Digital currency

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Digital currency is a form of virtual currency or medium of exchange that is electronically created and stored. Some digital currencies, such as Bitcoin, are cryptocurrencies. Like traditional money these currencies may be used to buy physical goods and services but could also be restricted to certain communities such as for example for use inside an on-line game or social network.[1]

Digital versus traditional currency[edit]

Most of the traditional money supply is bank money held on computers. Therefore, even this could be considered 'digital' currency. However, this isn't the common usage of the term.

Limits on being currency[edit]

The IRS decided in March 2014, that Bitcoin and other virtual currencies are treated as property for IRS purposes, not currency.[2][3]

FinCen guidance[edit]

On 20 March 2013, the Financial Crimes Enforcement Network (FinCen), a bureau of the United States Department of the Treasury, issued a document providing interpretive guidance to clarify the applicability of the Bank Secrecy Act (BSA) to persons creating, exchanging and transmitting digital or "virtual currencies".[4]


Main article: Cryptocurrency

A cryptocurrency is a type of digital token that relies on cryptography for chaining together digital signatures of token transfers, peer-to-peer networking and decentralization. In some cases a proof-of-work scheme is used to create and manage the currency.[5][6][7][8]


Main article: Bitcoin

Bitcoin is the most widely used and well known cryptocurrency. Many of the current cryptocurrencies are based on Bitcoin.


  • Many of these currencies have not yet seen widespread usage, and may not be easily used or exchanged. Banks generally do not accept or offer services for them.[9]
  • There are concerns that cryptocurrencies are extremely risky due to their very high volatility[10][11] and potential for pump and dump schemes.[12]
  • Regulators in several countries have warned against their use and some have taken concrete regulatory measures to dissuade users.[13]
  • The non-cryptocurrencies are all centralized. As such, they may be shut down or seized by a government at any time.[14]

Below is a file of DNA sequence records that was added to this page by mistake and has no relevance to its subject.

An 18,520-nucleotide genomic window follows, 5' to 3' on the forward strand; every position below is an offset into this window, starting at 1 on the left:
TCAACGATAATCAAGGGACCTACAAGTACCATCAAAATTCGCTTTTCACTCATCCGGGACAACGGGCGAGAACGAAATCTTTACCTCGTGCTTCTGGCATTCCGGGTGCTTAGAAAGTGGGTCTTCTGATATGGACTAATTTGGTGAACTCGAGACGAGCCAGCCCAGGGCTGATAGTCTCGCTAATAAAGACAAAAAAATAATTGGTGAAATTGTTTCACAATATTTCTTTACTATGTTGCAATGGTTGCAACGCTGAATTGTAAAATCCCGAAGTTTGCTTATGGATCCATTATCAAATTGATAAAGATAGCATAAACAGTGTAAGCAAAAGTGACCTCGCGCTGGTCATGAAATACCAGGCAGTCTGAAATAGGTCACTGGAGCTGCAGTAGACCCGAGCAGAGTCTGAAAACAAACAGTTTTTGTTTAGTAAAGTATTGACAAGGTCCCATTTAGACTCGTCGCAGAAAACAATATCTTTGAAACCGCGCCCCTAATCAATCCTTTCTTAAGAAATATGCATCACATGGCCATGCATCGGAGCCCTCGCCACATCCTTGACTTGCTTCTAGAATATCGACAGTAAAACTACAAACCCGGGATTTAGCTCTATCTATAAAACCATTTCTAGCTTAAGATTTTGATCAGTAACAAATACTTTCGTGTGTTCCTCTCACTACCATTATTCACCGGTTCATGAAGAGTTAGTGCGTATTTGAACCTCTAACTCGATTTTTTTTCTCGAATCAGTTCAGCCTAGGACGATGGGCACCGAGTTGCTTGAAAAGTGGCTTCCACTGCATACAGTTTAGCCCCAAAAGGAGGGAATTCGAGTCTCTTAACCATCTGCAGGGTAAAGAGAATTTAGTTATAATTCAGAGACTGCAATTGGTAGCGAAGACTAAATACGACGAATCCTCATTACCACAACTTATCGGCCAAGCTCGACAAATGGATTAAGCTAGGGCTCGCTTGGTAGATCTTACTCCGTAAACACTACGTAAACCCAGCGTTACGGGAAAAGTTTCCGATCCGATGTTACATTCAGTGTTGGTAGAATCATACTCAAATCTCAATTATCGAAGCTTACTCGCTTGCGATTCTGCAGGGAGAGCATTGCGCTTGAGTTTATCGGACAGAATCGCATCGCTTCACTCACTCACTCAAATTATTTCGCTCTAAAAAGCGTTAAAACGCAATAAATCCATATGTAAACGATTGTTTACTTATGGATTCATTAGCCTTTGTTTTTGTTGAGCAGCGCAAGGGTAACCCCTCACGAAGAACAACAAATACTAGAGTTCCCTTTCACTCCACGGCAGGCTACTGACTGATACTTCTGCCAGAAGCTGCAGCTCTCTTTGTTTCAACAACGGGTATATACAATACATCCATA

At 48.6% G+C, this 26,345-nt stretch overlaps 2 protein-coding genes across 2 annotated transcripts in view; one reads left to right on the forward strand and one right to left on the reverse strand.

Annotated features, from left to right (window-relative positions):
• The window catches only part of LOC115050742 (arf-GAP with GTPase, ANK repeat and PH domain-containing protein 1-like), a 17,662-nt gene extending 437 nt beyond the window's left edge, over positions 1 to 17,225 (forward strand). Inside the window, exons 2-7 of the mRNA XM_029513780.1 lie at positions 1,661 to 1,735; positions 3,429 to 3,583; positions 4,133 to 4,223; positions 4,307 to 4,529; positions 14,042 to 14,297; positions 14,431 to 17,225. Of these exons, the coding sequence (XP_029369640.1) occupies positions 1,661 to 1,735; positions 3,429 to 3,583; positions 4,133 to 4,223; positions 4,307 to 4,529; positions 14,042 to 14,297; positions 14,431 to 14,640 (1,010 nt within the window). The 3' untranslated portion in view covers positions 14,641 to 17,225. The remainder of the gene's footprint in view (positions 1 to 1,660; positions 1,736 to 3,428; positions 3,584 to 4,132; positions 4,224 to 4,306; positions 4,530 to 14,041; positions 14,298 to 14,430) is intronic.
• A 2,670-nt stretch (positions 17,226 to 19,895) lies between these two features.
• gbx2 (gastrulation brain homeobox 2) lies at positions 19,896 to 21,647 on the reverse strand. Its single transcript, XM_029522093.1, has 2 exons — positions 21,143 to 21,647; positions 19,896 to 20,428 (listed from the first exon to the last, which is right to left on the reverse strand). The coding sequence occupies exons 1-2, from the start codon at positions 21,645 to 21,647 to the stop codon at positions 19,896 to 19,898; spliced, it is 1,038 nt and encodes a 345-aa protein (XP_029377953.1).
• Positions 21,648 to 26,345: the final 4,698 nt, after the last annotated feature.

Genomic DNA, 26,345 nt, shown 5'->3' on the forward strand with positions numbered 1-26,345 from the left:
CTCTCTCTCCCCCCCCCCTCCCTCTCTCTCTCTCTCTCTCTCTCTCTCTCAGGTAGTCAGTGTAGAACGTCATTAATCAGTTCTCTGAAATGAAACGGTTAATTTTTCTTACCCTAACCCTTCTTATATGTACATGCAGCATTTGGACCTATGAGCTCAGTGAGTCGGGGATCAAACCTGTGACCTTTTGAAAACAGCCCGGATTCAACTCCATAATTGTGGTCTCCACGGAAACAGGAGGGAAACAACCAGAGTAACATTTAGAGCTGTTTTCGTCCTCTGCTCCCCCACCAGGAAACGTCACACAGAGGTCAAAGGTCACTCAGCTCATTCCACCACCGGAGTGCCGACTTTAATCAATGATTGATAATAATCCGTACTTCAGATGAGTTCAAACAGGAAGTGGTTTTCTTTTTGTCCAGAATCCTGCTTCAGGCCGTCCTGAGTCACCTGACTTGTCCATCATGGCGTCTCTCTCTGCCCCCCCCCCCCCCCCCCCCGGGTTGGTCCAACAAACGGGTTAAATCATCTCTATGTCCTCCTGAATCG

• The more anonymous a currency is, the more attractive it is to criminals, regardless of the intentions of its creators.[14]
  • Anyone with the right skills can issue Digital Currency. It can be compared to issuing bonds with zero interest rate, no real security behind them and thus no real obligation for the issuer to pay back the amount. This means that the issuer who succeeds in selling his currency to other users, can earn a great deal of actual money at the expense of his users.
  • Forbes writer Tim Worstall was written that the value of bitcoin is largely derived from speculative trading.[15]

See also[edit]


  1. ^ "What is bitcoin?". CoinDesk. Retrieved 24 January 2014. 
  2. ^ "Notice 2014-21". Fact sheet. IRS. March 2014. Retrieved 25 April 2014. 
  3. ^ Levitin, Adam (March 26, 2014). "Bitcoin Tax Ruling". Blog. Retrieved 25 April 2014. 
  4. ^ "FIN-2013-G001 : Application of FinCEN's Regulations to Persons Administering, Exchanging, or Using Virtual Currencies". Financial Crimes Enforcement Network. 18 March 2013. 
  5. ^ Wary of Bitcoin? A guide to some other cryptocurrencies, ars technica, 26-05-2013
  6. ^ What does Cryptocurrency mean?, technopedia, 01-07-2013
  7. ^ From your wallet to Google Wallet: your digital payment options, The Conversation, 26-05-2013
  8. ^ Liu, Alec. "Beyond Bitcoin: A Guide to the Most Promising Cryptocurrencies". Vice Motherboard. Retrieved 2014-01-07. 
  9. ^ Banks Mostly Avoid Providing Bitcoin Services. Lenders Don't Share Investors' Enthusiasm for the Virtual-Currency Craze
  10. ^
  11. ^ Tucker, Toph. "Bitcoin's Volatility Problem: Why Today's Selloff Won't Be the Last". Bloomberg BusinessWeek. Bloomberg. Retrieved 6 April 2014. 
  12. ^ O'Grady, Jason D. "A crypto-currency primer: Bitcoin vs. Litecoin". ZDNet. Retrieved 6 April 2014. 
  13. ^ Frances Schwartzkopff; Peter Levring (Dec 18, 2013). Bitcoins Spark Regulatory Crackdown as Denmark Drafts Rules. Bloomberg. Retrieved 6 April 2014. 
  14. ^ a b Zetter, Kim (9 June 2009). "Bullion and Bandits: The Improbable Rise and Fall of E-Gold". Wired. Retrieved 6 April 2014. 
  15. ^ Worstall, Tim. "Bitcoin Is More Like A Speculative Investment Than A Currency". Forbes. Retrieved 24 January 2014.